The bleeding started with a microscopic razor cut on my chin. A tiny spot which started a trickle down onto my shirt and into the basin. It wasn’t gushing or pulsating or in any way projectile – just steady. Tissues didn’t stop it; steady pressure didn’t stop it; a cold compress didn’t stop it.
After an hour of this ever increasingly frustrating blood trickle, I dropped by the chemists and they supplied me with an aluminium sulphate stick which I applied zealously, eventually coating the whole of my face with a thin white powder as it dried. But the bleeding didn’t stop.
After 3 hours, 4 bloodied shirts and 5 entire boxes of Kleenex, I set off for the doctors, clutching a bath towel to my face. Still no pain at all – just the constant sensation of blood trickling down my chin and into my mouth.
By now I’m thinking, I must have lost a pint of blood at least. Am I feeling faint? No. Sick? No. What’s going on? No idea. No history of late onset haemophilia as far as I know. Perhaps my blood pressure is too high? Maybe. The doctor will tell me. When I see him. Which could be some time as the waiting room is full to bursting with people of all shapes and sizes and all sorts of ailments.
I’m still bleeding profusely as I strike up a conversation with a young woman whose nose has been running for over two weeks. She’s really aggravated by it but can’t identify why it’s happening. We’re joined by a young lad who has a blister which won’t stop seeping either. We joke about being extras in a zombie movie which lightens the mood but doesn’t stop the collective leakages.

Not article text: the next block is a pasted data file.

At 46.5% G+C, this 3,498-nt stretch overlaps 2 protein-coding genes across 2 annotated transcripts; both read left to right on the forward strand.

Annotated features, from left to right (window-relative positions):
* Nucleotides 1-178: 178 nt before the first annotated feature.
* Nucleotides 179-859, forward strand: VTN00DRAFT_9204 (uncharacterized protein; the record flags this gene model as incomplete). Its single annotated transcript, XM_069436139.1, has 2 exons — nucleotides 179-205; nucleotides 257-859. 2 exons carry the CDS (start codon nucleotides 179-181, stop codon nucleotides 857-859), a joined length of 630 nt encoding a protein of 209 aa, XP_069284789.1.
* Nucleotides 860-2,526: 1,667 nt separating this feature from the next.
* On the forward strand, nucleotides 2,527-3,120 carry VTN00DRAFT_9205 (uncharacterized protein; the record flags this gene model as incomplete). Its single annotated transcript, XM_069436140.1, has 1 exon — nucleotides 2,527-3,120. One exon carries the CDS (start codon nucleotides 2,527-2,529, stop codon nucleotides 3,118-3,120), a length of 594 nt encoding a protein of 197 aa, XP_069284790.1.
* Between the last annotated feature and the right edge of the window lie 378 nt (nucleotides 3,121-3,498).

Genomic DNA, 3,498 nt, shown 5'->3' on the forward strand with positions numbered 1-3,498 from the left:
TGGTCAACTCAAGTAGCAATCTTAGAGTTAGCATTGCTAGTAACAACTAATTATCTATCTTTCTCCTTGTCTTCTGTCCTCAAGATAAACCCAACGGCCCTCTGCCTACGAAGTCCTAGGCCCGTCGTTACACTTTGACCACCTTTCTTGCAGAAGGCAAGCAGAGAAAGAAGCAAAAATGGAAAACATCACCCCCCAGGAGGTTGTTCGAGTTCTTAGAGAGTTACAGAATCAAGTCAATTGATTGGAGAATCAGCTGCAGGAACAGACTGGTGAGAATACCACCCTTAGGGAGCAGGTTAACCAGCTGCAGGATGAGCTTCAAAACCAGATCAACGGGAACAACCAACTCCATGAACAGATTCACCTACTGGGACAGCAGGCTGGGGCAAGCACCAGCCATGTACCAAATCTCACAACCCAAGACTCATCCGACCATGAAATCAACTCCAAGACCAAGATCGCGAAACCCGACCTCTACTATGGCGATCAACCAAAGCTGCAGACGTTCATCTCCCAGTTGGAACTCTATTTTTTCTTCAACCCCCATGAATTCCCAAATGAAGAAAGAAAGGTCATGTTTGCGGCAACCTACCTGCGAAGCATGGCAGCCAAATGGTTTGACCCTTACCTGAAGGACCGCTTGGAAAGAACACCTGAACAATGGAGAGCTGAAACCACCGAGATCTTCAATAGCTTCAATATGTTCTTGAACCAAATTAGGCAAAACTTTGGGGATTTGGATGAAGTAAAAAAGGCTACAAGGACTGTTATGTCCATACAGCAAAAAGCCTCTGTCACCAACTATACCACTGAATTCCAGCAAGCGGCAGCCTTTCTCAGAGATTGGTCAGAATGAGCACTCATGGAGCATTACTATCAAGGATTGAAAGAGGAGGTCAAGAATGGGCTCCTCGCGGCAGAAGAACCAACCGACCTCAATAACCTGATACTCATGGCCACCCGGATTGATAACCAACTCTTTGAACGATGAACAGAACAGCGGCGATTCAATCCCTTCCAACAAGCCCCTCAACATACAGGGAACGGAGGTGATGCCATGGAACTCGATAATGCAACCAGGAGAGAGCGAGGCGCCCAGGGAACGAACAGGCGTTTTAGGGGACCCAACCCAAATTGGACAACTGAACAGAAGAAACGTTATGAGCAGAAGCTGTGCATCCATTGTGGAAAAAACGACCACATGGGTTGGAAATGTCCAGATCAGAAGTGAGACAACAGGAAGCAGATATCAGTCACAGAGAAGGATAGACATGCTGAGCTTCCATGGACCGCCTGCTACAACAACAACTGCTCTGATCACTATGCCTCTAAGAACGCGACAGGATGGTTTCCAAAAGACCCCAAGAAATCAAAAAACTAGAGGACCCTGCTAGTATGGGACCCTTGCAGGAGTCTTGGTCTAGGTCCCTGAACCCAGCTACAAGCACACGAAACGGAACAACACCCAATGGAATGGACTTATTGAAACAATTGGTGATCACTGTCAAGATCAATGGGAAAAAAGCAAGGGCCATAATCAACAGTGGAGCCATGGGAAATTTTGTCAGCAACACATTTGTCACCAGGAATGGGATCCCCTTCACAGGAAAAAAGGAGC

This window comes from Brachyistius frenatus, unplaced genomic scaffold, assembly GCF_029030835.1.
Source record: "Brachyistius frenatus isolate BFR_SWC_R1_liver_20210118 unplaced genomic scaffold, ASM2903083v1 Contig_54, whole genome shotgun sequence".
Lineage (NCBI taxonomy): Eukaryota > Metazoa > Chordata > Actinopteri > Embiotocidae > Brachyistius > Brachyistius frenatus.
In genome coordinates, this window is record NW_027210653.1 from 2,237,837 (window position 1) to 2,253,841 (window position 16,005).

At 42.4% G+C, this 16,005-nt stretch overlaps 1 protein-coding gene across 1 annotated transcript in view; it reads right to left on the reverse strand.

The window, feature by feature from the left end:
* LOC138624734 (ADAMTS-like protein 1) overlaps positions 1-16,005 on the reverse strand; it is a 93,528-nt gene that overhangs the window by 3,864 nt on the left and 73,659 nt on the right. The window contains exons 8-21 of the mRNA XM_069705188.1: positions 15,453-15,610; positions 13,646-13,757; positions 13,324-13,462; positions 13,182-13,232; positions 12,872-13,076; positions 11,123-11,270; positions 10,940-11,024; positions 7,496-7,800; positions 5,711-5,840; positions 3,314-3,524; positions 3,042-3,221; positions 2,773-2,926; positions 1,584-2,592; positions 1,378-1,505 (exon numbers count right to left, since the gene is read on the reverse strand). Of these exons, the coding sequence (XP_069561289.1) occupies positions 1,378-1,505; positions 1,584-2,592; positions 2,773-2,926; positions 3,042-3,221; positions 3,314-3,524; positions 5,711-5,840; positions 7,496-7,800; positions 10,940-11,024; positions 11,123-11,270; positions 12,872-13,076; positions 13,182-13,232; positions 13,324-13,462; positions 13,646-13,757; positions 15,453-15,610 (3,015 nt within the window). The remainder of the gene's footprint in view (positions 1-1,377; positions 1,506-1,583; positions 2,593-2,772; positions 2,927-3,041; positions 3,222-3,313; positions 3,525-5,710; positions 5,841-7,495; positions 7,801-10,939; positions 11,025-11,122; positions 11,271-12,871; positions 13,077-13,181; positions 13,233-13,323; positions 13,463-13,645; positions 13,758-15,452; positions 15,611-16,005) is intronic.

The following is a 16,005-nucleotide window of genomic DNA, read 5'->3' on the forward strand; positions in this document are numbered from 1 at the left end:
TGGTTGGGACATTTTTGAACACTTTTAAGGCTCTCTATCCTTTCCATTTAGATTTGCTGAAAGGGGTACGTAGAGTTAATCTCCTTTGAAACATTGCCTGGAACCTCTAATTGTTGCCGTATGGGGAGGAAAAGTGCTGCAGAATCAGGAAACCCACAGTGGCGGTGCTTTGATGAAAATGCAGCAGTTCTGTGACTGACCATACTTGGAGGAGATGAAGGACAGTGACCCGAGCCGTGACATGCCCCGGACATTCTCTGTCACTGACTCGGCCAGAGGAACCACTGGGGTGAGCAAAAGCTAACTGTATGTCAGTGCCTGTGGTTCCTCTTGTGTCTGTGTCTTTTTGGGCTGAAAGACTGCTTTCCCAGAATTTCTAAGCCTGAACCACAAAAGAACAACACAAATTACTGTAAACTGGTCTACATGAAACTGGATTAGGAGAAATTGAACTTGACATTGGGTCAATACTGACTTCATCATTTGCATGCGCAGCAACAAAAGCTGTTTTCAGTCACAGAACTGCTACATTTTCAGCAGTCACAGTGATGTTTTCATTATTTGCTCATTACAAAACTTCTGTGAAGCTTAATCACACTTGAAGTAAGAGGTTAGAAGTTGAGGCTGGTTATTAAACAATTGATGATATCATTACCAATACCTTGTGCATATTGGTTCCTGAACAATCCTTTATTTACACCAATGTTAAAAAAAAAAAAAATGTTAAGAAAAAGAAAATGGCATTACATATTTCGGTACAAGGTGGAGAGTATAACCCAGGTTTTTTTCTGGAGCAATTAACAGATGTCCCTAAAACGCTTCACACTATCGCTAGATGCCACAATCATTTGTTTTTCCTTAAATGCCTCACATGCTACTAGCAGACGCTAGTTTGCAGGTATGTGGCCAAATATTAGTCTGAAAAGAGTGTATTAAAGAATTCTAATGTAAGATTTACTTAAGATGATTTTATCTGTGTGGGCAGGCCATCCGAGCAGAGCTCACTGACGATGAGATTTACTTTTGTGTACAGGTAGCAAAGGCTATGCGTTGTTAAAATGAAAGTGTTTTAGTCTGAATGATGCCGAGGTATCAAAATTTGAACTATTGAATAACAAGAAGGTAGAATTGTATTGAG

We all take our turn to see the doctor who dispenses various prescriptions and as things are wont to do, we agree to meet up in a pub a few weeks later to see how we have got on.
Later that month, we three sufferers of unexplained bodily leakage meet up to swop notes on the state of play of medical appliances which prevent unsightly leakage from all bodily orifices.
The prognoses for our conditions are not encouraging. No-one as yet has yet found a way preventing acute bodily fluid seepage. If however you bleed chronically, there will be something there to help you, whether this be help groups, web sites or television programmes. If it’s really chronic, you might even be able to get into A and E at your local hospital.
But acute leakers beware: we have a long time to wait before our condition is treated with the respect it deserves. We risk becoming figures of fun in the meantime but one day our prayers for a cure for acute bodily disintegration will be answered and we will be able to hold our bloodied chins, mucous noses and weeping blisters up high.